Sometimes the IUPAC name is too verbose despite the structure's high symmetry. If we could use only the first locant of the ("topologically symmetrically") equivalent set of locants, and designate all of them by some symbol (e.g. xallsym, which is too long, and Greek letter sigma has some meanings already, so I will use Greek letter stigma), then we could have

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1,3,5-trinitrohexahydro-s-triazine vs
1ς-trinitrohexahydro-s-triazine or

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naphthalene-1,4,5,8-tetrol vs

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naphthalene-1,2,4,5,8-pentol vs

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naphthalene-1,2,3,6,7-pentol vs

1,5(1,2,3),2,4,6,8,9(1,4),3,7(1,2)-nonabenzenabicyclo[3.3.1]nonaphane vs

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1,2,3,4,5,6-hexachlorobenzene or
hexachlorobenzene vs
1ς-hexachlorobenzene (the name is not convenient in this case)

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1,2,3,4,5,6-hexachlorocyclohexane vs

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1,1,2,2,3,3,4,4,5,5,6,6-dodecachlorocyclohexane or
perchlorocyclohexane vs
(not convenient in this case, but mentioned the special feature, listing two identical sets. Imagine 1ς means 1,2,3,4,5,6; 1ς,ς would mean 1,2,3,4,5,6,1,2,3,4,5,6)

Wrong usage can lead to contadictions/confusion, e.g. 1ς-trichlorobenzene would be illegal, because benzene carbon 1 is equivalent with all other carbons, total 6. But it is distantly similar problem like for with name like 1,2,3-hexachlorobenzene.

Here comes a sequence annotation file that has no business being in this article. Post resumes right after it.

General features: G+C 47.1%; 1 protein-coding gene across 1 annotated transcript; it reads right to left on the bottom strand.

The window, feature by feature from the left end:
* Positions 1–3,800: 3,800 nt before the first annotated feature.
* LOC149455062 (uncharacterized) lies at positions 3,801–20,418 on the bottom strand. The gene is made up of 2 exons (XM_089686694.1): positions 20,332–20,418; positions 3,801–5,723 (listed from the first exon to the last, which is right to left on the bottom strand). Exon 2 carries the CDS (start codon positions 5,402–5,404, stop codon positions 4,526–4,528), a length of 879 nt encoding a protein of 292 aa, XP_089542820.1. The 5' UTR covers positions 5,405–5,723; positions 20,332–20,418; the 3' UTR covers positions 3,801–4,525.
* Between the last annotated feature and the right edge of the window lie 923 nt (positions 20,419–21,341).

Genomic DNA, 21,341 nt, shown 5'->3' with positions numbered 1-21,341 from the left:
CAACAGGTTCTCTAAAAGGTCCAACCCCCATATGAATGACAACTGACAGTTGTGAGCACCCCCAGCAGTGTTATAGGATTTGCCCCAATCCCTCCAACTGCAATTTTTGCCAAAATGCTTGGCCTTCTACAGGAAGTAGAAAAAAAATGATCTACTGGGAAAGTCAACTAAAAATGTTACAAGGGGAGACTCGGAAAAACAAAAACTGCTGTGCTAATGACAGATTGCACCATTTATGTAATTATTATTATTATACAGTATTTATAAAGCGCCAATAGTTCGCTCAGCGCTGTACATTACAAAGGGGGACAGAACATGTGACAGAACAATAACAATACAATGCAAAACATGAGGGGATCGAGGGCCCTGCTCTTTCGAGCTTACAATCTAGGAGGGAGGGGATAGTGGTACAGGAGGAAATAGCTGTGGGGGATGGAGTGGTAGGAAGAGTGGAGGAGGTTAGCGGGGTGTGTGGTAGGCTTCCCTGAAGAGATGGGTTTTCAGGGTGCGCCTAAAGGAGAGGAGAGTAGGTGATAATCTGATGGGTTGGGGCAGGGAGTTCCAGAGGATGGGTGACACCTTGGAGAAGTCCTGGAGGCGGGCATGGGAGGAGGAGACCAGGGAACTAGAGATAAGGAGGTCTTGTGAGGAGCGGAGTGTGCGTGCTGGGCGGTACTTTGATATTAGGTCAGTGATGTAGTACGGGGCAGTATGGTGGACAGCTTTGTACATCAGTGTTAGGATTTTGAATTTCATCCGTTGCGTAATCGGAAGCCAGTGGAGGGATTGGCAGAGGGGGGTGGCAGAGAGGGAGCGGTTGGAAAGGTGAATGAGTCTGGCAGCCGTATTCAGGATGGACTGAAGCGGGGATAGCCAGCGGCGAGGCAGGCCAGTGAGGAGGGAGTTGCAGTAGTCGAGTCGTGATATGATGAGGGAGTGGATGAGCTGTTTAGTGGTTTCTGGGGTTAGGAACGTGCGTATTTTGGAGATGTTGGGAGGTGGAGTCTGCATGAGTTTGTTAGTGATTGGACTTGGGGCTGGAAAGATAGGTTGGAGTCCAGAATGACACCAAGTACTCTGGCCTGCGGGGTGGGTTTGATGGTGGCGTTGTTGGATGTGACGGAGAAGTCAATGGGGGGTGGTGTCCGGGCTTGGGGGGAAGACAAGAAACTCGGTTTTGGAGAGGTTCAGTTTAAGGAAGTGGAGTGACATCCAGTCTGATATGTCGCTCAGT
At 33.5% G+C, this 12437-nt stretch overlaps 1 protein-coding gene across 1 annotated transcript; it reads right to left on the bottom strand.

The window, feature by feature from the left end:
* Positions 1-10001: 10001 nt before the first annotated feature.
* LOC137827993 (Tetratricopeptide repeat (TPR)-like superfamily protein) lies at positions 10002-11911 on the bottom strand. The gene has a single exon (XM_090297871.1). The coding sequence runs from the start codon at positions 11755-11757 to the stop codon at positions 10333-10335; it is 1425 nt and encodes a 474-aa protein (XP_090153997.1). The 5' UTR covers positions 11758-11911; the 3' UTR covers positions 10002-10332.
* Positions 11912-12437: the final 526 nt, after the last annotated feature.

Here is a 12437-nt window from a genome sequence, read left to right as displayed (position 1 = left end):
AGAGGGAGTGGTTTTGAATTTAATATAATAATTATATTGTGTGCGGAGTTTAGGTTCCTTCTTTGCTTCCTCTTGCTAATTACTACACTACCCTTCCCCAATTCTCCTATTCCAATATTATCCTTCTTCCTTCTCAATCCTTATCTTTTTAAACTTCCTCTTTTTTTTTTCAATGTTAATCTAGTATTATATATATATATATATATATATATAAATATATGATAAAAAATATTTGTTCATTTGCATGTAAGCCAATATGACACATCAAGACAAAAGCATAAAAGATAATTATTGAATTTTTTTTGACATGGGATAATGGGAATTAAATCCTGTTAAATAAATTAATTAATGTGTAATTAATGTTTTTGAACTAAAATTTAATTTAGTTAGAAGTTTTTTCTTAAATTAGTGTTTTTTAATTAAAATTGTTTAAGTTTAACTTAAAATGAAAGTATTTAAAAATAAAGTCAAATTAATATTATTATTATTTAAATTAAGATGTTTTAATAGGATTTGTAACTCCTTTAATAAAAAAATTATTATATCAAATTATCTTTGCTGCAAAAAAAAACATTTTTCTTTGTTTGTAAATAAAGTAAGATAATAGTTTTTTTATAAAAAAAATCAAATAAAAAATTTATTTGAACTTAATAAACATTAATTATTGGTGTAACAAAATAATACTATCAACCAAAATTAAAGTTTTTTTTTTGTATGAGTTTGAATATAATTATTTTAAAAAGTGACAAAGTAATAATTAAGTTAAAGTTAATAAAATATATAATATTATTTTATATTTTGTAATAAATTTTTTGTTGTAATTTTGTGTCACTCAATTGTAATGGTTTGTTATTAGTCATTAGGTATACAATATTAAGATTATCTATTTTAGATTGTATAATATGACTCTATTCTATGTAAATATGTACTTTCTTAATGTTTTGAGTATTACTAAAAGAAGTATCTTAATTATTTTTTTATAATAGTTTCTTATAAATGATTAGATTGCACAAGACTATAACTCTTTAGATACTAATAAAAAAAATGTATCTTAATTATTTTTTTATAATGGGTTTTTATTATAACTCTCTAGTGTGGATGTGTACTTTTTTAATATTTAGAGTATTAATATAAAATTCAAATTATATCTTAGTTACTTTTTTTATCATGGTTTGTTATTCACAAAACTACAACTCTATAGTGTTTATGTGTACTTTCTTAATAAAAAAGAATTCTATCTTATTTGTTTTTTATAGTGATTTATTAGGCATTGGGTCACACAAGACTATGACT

Is anyone aware of such feature in any chemical nomenclature?

  • $\begingroup$ "topologically" isn't appropriate here, as this is geometry; topology is a different thing altogether. Also your "pentol" is bad example. $\endgroup$
    – Mithoron
    Apr 27, 2017 at 22:43
  • $\begingroup$ Mithoron, could you explain what bad do you see on the pentol example? The "stigma" apples to the single locant immediately before the exponent, of course; and to the parent structure without any substituent that are defined by the prefixes. $\endgroup$
    – mykhal
    Apr 28, 2017 at 4:48
  • $\begingroup$ gilleain, it means "all equivalent atoms", so 1* on cyclooctane means all eight carbons, so you cannot use this "stigma" for the mentioned set of positions. $\endgroup$
    – mykhal
    Apr 28, 2017 at 4:51
  • $\begingroup$ Mithoron, geometry is much less appropriate term here, since you can draw cyclohexane as non-regular distorted hexagon, but the atom equivalence does not change. $\endgroup$
    – mykhal
    Apr 28, 2017 at 5:06


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